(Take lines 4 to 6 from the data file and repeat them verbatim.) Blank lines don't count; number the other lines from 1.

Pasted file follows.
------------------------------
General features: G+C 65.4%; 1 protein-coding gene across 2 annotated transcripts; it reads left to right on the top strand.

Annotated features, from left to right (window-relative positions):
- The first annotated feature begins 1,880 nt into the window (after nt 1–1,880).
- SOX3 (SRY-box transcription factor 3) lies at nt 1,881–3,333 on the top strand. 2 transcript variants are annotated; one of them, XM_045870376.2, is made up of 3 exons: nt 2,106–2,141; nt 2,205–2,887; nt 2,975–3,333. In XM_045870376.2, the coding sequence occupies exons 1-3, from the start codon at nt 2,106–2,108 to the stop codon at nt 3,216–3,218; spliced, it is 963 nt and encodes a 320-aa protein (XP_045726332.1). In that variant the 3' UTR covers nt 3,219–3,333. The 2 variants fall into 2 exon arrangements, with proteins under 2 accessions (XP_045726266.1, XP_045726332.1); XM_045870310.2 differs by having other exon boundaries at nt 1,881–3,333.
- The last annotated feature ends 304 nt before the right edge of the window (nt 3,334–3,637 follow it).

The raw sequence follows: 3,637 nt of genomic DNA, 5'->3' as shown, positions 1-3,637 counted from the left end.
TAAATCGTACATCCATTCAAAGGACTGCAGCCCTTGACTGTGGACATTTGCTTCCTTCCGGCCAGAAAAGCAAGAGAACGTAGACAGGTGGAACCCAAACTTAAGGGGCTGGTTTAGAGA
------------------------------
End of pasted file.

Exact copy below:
- SOX3 (SRY-box transcription factor 3) lies at nt 1,881–3,333 on the top strand. 2 transcript variants are annotated; one of them, XM_045870376.2, is made up of 3 exons: nt 2,106–2,141; nt 2,205–2,887; nt 2,975–3,333. In XM_045870376.2, the coding sequence occupies exons 1-3, from the start codon at nt 2,106–2,108 to the stop codon at nt 3,216–3,218; spliced, it is 963 nt and encodes a 320-aa protein (XP_045726332.1). In that variant the 3' UTR covers nt 3,219–3,333. The 2 variants fall into 2 exon arrangements, with proteins under 2 accessions (XP_045726266.1, XP_045726332.1); XM_045870310.2 differs by having other exon boundaries at nt 1,881–3,333.
- The last annotated feature ends 304 nt before the right edge of the window (nt 3,334–3,637 follow it).

The raw sequence follows: 3,637 nt of genomic DNA, 5'->3' as shown, positions 1-3,637 counted from the left end.